From this perspective, it might seem as if Mogel and the recently infamous “Tiger Mother” have a lot in common. After all, Amy Chua’s embrace of parental authority as the means of guaranteeing a child’s success is the reason everyone and their mother has an opinion about Chua’s memoir. Does she take discipline and drive to an abusive extreme or is her way of pushing her kids to excellence better than the soft, self-regarding approach of most Americans?
In fact, Mogel has just as much to teach Chua as she does any other over-achieving, upper-class parent. Chua has really just taken the parenting Mogel is critiquing to the nth degree. Neither Chua nor any of the parents Mogel describes can handle failure. Chua makes absolutely no room for her daughters to try and fail. Not only can’t they fail; only first place is considered success. Chua has nothing to say about her role as a moral force in her children’s upbringing. This omission—her insistence on a discipline that is not grounded in ethics—is her book’s ultimate failing. As Mogel writes in Skinned Knee:
Determined to give their children everything they needed to become “winners” in this highly competitive culture, [parents] missed out on God’s most sacred gift to us: the power and holiness of the present moment and of each child’s individuality . . . By sanctifying the most mundane aspects of the here and now, [Judaism] teaches us that there is greatness not just in grand and glorious achievements but in our small, everyday efforts and deeds.
Mogel writes about the notion of a “good enough” child and urges parents to recognize that they can’t control outcomes. Chua, and lots of other parents, would do well to bookmark the page.
Mogel’s new book is meant to extend this approach from childhood into adolescence. “Using the Jewish teachings I’d written about, I was able to resist the extremes of overprotection, over-scheduling, overindulgence,” Mogel triumphantly explains early in The Blessings of a B Minus. She had confidence in her abilities to parent her girls through their teen years because, she writes, “when it comes to teenagers, I am a professional.”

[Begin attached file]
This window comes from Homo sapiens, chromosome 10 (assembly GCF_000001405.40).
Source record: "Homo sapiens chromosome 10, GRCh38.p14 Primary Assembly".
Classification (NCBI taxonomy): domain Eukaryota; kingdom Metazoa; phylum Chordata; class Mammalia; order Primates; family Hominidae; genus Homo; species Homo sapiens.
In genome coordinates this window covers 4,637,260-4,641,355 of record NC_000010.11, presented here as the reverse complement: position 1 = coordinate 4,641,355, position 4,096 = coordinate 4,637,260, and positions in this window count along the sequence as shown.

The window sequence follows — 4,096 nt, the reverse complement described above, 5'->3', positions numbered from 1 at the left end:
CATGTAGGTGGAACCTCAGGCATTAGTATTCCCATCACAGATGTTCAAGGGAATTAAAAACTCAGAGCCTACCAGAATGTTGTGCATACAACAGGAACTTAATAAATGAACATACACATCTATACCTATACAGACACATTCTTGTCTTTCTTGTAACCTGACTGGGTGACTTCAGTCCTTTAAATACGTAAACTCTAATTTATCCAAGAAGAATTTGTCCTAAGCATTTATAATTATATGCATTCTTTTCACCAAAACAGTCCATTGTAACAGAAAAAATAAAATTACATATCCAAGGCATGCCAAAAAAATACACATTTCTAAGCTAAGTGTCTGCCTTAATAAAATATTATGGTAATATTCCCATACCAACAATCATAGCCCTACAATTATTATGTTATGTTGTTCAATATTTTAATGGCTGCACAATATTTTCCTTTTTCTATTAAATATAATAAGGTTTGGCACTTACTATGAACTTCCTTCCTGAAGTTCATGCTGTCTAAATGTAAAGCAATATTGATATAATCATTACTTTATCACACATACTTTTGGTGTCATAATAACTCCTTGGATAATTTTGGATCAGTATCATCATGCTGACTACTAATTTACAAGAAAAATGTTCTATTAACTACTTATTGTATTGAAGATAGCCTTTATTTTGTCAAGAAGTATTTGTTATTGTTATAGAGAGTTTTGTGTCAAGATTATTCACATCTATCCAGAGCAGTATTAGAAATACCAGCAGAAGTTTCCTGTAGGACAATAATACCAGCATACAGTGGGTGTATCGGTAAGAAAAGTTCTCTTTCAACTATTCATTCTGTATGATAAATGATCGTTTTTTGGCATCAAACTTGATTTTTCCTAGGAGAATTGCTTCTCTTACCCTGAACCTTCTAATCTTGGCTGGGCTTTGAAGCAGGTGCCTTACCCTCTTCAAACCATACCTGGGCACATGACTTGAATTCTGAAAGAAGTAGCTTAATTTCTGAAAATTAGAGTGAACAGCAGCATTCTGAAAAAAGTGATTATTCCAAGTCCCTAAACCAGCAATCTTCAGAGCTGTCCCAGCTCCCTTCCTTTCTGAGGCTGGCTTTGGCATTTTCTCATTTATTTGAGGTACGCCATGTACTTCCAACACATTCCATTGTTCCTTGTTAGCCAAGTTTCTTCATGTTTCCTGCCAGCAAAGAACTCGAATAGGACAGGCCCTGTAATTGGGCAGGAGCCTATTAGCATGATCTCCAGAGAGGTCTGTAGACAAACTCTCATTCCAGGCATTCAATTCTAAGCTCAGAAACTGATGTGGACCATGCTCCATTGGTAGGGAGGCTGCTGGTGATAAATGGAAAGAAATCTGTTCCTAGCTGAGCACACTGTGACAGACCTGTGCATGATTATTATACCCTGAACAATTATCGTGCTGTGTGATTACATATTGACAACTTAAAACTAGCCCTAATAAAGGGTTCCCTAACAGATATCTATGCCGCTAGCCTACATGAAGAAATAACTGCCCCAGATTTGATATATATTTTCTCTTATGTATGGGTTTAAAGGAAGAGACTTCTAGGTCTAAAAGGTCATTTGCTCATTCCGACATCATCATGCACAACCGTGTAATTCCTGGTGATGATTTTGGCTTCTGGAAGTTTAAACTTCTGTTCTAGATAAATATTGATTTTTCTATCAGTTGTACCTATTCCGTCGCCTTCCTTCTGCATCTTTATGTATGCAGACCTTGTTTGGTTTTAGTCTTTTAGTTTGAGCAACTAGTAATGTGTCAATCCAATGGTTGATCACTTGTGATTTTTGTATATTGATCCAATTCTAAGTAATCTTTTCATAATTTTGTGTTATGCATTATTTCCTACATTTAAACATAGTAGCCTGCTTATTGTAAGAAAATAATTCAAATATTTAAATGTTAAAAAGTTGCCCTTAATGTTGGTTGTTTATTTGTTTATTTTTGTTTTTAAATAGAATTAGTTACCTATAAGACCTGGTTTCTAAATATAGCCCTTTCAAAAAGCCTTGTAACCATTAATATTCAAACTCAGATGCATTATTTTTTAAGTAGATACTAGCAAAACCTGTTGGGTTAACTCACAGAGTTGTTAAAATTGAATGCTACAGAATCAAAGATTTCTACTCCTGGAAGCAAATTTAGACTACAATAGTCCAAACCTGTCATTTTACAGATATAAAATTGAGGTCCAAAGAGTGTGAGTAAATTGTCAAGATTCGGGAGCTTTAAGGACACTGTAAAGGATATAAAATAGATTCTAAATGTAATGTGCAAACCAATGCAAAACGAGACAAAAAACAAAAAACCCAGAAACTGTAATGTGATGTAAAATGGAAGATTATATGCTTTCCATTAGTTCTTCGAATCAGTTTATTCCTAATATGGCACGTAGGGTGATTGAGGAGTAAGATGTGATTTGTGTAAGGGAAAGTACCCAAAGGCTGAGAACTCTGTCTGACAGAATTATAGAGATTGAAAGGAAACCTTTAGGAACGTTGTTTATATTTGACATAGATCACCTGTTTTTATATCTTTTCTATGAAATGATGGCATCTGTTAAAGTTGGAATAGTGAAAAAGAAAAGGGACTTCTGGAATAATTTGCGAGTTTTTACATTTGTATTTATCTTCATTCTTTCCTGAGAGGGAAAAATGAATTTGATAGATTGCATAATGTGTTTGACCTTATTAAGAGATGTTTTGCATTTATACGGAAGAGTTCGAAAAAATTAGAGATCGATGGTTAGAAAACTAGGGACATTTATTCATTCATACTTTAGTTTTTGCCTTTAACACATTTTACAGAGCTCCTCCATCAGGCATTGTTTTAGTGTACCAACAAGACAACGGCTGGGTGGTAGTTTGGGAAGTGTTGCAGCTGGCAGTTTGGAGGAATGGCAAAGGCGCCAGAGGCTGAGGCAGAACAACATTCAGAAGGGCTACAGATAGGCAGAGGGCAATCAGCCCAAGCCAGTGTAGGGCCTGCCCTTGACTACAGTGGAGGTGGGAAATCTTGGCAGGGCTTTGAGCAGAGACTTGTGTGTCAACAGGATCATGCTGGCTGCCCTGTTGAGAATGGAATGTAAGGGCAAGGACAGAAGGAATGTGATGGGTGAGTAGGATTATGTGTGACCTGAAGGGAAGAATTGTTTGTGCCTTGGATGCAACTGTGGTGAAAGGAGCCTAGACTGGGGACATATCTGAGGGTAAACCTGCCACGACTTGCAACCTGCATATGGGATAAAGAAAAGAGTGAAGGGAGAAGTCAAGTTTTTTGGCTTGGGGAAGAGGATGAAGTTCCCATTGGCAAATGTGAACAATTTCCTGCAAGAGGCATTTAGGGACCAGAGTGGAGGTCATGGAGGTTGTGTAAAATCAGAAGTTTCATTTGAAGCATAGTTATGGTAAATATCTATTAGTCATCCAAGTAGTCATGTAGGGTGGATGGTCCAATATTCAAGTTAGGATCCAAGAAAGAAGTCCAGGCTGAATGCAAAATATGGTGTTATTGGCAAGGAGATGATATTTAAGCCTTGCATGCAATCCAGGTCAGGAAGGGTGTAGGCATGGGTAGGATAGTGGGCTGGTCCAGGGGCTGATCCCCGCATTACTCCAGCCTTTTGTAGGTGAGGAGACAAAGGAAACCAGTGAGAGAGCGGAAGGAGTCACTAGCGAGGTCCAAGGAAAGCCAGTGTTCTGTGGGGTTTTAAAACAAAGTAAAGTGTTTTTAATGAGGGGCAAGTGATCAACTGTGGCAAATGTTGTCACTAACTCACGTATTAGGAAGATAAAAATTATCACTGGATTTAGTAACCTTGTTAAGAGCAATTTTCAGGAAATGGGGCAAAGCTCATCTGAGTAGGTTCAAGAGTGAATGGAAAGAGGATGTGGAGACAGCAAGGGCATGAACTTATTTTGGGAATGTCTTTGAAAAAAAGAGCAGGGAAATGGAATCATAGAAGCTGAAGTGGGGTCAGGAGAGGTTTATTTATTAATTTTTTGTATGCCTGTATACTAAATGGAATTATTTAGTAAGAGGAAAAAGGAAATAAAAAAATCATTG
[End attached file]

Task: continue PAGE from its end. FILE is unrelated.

Mogel is, of course, right that as kids begin to leave childhood, parents have to begin to let go so that they can blossom into individuals. This process can be difficult to watch, but by providing example after example of families she’s counseled, Mogel gives readers a pretty good sense of what doesn’t work. One weakness of B Minus, however, is that the practical solutions Mogel now imparts have little to do with Judaism and much more to do with a conventional and entirely unsurprising liberalism. At any rate, Mogel is certainly selective with her Jewish precepts in this new book.
In Skinned Knee Mogel extolled the virtues of Shabbat. She took great pains to explain the reasons, morality, and importance of separating out this bit of time every week to shut off, slow down, and recover. Carving out such “sacred” space for the family to come together at a meal to talk and reconnect, she argued, is especially important in our current over-scheduled, over-networked, and endlessly stimulated lives. Not that she insisted on Orthodox observance to derive these benefits. “Now that the children are bigger we are looser about Shabbat,” she wrote, “but the one thing that remains unchanged and inviolable is our leisurely Friday night dinner.”